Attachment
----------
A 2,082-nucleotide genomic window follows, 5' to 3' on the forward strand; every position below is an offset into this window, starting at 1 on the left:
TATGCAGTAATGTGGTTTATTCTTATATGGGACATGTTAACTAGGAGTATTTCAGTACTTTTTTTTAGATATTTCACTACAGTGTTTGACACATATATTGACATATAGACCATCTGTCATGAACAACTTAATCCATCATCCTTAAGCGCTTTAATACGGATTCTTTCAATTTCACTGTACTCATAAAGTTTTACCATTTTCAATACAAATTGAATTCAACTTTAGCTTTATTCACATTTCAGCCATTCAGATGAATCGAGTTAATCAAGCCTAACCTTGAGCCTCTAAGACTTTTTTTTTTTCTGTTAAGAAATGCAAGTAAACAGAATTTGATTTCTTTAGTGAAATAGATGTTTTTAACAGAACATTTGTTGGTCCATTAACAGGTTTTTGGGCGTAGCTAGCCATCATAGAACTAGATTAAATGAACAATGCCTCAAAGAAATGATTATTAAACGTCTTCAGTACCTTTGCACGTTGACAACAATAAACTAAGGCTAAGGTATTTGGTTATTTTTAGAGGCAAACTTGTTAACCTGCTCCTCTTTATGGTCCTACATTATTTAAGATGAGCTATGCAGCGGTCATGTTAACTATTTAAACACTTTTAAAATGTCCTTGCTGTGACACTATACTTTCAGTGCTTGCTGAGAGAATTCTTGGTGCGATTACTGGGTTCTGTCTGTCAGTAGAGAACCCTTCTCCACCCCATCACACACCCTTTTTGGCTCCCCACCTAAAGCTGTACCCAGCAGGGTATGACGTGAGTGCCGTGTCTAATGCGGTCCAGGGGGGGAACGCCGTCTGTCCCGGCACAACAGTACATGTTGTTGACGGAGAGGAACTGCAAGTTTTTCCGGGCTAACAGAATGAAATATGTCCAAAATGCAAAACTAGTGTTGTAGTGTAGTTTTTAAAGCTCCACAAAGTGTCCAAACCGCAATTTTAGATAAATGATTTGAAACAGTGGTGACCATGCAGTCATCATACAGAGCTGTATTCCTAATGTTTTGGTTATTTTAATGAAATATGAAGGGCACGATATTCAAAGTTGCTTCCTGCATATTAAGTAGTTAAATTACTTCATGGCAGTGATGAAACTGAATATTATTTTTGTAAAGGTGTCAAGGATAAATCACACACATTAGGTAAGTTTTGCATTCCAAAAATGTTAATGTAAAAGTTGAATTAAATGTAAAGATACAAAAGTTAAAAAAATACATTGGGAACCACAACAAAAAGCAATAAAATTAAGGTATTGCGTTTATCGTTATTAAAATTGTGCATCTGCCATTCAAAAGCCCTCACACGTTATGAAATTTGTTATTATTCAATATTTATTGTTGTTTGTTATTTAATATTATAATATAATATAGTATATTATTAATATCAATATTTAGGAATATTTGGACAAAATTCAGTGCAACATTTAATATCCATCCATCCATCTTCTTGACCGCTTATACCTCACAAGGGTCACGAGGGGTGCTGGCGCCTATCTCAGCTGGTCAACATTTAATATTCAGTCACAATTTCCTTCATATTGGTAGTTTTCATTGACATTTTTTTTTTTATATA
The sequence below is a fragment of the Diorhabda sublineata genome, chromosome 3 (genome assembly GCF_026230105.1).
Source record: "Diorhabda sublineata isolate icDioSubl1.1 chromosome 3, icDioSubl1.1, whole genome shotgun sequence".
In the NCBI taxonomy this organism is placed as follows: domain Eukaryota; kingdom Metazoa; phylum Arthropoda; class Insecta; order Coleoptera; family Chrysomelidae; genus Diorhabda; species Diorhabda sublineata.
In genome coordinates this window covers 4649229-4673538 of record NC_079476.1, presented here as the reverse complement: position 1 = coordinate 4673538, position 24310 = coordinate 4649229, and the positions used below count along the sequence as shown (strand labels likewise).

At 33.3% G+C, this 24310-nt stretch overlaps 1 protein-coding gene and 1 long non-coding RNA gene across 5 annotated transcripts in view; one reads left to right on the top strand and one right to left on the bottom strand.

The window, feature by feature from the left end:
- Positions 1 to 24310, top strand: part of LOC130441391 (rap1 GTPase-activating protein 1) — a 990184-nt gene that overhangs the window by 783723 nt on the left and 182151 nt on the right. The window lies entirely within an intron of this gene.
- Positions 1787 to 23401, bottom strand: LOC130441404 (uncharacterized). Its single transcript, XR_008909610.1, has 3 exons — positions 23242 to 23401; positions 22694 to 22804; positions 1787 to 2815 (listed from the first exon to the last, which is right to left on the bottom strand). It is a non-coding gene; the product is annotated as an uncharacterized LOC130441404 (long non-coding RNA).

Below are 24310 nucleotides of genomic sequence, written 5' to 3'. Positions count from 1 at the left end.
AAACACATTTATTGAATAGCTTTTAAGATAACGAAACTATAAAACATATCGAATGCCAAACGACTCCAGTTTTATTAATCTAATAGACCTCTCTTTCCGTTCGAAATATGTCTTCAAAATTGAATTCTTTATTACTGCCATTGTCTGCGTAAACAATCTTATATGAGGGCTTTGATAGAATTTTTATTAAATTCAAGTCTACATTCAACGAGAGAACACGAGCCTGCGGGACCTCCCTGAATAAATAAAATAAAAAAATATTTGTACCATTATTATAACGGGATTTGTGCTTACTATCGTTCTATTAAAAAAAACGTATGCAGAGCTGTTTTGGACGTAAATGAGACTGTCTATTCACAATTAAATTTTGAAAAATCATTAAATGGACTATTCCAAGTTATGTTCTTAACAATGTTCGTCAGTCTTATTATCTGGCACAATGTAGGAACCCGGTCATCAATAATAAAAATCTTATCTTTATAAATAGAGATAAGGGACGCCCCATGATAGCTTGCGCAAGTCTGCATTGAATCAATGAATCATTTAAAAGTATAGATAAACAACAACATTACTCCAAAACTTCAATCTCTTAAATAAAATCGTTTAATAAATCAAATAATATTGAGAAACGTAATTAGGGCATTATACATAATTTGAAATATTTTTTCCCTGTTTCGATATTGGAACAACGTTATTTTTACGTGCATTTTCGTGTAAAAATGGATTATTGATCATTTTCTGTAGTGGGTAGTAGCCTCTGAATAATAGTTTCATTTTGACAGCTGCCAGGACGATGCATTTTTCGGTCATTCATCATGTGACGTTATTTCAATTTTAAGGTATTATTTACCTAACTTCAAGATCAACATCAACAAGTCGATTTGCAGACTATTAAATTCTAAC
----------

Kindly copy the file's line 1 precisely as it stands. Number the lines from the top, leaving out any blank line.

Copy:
A 2,082-nucleotide genomic window follows, 5' to 3' on the forward strand; every position below is an offset into this window, starting at 1 on the left: